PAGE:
The Washington Post’s Greg Sargent claims to debunk the conservative argument against raising taxes on wealthier Americans, by drawing attention to “how much the share of their own income they are paying in taxes” and observing how much that share “has shrunk” (italics in original). But the facts don’t back him up.
Sargent claims that, from 1986 to 2008, the share of income that the top 1 percent of American income-earners paid in federal taxes dropped from 33 to 23 percent. But the Congressional Budget Office (CBO) says that the percentage actually rose from 25.5 to 29.5 percent from 1986 to 2007 (the last year for which the CBO provides such figures). And according to the left-leaning Tax Policy Center, the share of income that the top 1 percent paid in federal taxes in 2008 was 30 percent. So wealthier Americans are not only paying a higher share of federal taxes — the top 0.1 percent now pays more in federal income tax than the bottom 80 percent — but the share of their own income that they are paying in federal taxes has risen as well.
The bigger problem, however, is not Sargent’s facts but rather his implicit belief that it’s the federal government’s job to redistribute income so as to equalize (to whatever degree) after-tax incomes. This is a far cry from James Madison, who wrote in Federalist 10 of the “diversity in the faculties of men, from which the rights of property originate.” Madison added that the protection of these faculties “is the first object of government.” To put this otherwise, inequality of income doesn’t necessary indicate that a society is free, but equality of income necessary indicates that it’s not — for equality in incomes will not arise naturally in a free society but will require government intervention and redistribution, at the expense of the inalienable right (so often violated in other nations and other ages) to keep the fruits of one’s own labor. Madison and Sargent have very different notions about the proper ends of government.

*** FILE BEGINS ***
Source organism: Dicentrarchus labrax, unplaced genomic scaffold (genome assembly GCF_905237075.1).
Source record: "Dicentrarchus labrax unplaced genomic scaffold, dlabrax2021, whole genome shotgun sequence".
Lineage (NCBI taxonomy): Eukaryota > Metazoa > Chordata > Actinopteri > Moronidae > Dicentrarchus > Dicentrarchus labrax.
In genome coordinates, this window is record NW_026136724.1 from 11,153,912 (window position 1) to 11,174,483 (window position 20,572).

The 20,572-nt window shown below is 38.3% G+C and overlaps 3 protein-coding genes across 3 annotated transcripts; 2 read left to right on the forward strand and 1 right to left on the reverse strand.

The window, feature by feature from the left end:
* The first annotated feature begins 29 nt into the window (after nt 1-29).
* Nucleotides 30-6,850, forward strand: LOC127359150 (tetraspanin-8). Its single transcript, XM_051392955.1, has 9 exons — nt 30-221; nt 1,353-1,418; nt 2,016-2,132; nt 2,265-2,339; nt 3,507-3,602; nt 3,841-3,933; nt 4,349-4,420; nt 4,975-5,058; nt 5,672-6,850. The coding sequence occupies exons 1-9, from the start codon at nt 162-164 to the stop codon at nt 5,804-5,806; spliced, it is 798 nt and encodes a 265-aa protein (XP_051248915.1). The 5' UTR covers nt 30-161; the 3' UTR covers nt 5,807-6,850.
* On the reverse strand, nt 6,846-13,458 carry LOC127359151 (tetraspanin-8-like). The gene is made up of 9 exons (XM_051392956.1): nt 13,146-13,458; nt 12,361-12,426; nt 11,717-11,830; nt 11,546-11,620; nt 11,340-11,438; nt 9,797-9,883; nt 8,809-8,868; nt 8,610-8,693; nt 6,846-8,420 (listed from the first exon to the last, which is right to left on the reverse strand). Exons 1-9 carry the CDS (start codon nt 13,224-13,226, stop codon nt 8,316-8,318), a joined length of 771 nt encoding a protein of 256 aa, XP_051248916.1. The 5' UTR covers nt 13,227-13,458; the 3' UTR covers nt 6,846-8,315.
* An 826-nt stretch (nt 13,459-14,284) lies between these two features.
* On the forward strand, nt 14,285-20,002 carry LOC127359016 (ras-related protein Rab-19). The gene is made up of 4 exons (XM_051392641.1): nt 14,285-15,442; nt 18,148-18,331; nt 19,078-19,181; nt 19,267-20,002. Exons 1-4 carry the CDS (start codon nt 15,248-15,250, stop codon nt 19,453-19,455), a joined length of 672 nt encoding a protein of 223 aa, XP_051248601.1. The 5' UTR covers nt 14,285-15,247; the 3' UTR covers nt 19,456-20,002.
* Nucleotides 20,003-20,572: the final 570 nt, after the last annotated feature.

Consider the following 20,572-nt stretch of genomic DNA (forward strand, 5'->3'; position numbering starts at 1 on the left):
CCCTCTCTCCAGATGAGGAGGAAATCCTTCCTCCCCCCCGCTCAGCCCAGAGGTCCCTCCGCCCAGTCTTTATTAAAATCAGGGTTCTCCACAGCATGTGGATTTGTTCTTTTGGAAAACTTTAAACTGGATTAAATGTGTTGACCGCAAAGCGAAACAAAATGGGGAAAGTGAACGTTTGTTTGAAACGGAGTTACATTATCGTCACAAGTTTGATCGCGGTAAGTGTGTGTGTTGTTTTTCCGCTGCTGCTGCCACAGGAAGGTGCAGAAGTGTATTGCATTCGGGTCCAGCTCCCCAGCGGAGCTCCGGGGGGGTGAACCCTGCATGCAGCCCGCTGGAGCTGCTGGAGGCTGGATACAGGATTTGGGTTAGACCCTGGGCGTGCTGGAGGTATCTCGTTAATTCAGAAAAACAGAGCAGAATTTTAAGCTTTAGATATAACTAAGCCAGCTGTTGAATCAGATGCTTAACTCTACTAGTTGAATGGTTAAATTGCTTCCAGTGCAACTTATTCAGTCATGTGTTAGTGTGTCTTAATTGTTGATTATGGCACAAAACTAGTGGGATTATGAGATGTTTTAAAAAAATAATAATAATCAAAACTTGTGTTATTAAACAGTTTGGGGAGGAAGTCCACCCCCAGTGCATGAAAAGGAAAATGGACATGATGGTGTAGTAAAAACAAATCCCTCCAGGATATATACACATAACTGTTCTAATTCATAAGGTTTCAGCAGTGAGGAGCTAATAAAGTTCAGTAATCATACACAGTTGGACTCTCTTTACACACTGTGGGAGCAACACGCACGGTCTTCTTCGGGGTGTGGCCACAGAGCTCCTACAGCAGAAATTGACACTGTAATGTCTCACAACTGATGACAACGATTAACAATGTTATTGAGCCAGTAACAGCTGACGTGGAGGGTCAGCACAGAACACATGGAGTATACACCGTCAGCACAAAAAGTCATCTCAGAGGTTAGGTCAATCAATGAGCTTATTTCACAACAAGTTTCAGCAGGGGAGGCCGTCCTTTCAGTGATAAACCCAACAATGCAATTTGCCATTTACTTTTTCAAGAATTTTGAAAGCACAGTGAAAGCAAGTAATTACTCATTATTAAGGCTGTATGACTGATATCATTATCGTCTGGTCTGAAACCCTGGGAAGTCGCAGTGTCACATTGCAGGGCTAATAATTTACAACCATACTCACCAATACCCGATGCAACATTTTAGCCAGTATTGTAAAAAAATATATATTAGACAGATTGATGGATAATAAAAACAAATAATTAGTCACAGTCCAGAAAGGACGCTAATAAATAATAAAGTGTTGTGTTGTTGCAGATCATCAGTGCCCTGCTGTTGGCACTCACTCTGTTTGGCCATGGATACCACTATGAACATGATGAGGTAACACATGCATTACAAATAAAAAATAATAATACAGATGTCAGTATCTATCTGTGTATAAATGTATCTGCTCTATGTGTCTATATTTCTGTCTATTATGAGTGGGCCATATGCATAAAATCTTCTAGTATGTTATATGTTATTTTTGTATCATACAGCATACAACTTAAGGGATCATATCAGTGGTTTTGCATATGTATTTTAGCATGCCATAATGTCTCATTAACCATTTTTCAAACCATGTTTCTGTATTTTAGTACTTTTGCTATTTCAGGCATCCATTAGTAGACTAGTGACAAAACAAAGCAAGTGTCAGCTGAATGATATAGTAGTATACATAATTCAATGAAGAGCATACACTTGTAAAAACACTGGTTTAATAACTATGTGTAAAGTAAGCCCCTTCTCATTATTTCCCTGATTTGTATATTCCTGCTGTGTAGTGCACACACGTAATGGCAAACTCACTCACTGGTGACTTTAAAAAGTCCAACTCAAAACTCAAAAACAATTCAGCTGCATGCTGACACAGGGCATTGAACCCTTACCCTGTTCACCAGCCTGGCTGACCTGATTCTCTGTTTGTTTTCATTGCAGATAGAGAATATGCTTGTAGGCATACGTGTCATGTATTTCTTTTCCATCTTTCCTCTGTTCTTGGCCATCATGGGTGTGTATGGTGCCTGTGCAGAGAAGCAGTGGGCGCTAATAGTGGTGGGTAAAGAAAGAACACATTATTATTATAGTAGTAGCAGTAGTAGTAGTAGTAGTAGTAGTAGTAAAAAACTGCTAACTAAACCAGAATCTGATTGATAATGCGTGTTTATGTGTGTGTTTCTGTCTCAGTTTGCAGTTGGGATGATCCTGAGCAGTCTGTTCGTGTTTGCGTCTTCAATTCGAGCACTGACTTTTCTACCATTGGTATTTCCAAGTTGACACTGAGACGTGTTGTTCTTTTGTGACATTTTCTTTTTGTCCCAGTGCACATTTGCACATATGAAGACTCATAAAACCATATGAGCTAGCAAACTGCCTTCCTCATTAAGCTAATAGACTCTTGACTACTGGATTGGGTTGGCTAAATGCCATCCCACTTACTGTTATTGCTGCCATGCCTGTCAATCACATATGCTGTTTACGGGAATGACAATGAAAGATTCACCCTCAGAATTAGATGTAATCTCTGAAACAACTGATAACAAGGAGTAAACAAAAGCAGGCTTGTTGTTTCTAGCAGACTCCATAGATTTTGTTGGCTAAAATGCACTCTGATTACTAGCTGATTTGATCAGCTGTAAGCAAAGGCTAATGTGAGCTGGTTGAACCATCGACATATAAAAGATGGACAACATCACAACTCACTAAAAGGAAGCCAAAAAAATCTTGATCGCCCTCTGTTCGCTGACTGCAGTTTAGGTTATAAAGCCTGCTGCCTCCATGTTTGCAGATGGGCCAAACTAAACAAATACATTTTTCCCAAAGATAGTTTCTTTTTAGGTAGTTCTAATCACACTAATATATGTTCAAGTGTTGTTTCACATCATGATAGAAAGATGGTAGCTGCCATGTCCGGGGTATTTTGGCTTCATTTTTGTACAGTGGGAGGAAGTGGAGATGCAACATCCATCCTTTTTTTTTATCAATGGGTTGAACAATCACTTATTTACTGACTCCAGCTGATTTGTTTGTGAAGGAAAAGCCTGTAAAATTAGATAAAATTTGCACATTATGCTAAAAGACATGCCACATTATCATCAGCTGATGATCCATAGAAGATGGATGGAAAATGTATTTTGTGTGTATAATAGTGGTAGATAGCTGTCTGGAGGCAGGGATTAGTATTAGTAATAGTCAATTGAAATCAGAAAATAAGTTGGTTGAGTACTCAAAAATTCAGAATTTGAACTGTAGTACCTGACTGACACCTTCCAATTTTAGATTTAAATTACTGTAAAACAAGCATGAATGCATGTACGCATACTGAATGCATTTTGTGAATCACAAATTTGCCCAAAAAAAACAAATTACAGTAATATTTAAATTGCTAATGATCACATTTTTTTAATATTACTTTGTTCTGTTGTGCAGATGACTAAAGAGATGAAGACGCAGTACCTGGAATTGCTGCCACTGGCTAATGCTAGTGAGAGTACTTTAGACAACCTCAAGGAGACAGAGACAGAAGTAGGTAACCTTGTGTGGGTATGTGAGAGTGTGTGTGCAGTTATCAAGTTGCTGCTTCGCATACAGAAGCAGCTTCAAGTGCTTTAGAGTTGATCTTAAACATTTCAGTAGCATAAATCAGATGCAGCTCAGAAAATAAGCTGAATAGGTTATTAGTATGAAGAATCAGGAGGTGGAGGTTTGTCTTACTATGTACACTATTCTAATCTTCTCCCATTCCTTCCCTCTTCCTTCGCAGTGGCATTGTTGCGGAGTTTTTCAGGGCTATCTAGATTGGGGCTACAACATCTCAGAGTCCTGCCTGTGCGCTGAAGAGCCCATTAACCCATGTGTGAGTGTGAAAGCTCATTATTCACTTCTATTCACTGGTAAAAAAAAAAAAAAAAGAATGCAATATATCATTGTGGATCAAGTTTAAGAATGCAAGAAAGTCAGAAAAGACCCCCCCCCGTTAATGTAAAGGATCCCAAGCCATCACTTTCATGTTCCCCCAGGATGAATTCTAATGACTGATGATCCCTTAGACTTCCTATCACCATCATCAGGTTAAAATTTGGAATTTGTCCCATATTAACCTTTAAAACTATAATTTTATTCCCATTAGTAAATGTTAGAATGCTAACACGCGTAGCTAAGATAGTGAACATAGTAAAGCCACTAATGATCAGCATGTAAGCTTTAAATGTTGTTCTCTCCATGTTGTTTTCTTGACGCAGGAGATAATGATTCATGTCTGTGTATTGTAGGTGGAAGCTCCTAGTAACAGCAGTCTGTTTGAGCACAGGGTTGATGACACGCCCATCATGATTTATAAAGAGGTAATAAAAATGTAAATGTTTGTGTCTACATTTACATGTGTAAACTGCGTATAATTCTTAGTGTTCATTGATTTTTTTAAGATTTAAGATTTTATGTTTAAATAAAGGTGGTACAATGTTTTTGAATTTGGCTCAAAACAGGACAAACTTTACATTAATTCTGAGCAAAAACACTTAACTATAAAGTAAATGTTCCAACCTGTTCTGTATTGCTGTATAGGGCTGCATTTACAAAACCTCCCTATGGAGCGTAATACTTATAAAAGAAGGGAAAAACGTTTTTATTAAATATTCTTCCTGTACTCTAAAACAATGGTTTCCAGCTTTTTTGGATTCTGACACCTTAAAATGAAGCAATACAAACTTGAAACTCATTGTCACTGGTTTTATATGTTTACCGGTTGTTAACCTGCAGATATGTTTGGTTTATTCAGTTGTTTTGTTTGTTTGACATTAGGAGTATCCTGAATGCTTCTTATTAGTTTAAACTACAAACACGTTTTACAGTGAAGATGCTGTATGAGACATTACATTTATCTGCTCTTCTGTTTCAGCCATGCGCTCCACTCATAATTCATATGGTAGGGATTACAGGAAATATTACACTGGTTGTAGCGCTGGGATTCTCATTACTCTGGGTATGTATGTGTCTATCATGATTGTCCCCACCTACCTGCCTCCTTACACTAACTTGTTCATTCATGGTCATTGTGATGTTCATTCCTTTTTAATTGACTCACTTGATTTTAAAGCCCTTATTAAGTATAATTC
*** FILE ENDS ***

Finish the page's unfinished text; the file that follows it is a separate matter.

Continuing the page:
Moreover, a quarter-century (and more) of experience demonstrates that increased income redistribution — as the middle class pays progressively lower federal tax rates, and as the lower two income quintiles no longer pay any federal income taxes at all but instead get money back — hasn’t done much of anything to help the middle class. During the Obama years, when redistribution of income has picked up all the more, the real median American household income has plummeted — it’s dropped 6.7 percent during the Obama “recovery” alone.
What’s needed is to stop focusing on (socking it to) the 1 percent, and start focusing on advancing economic policies whose explicit goal is to promote the prosperity (through higher incomes, not greater redistribution) of the middle class.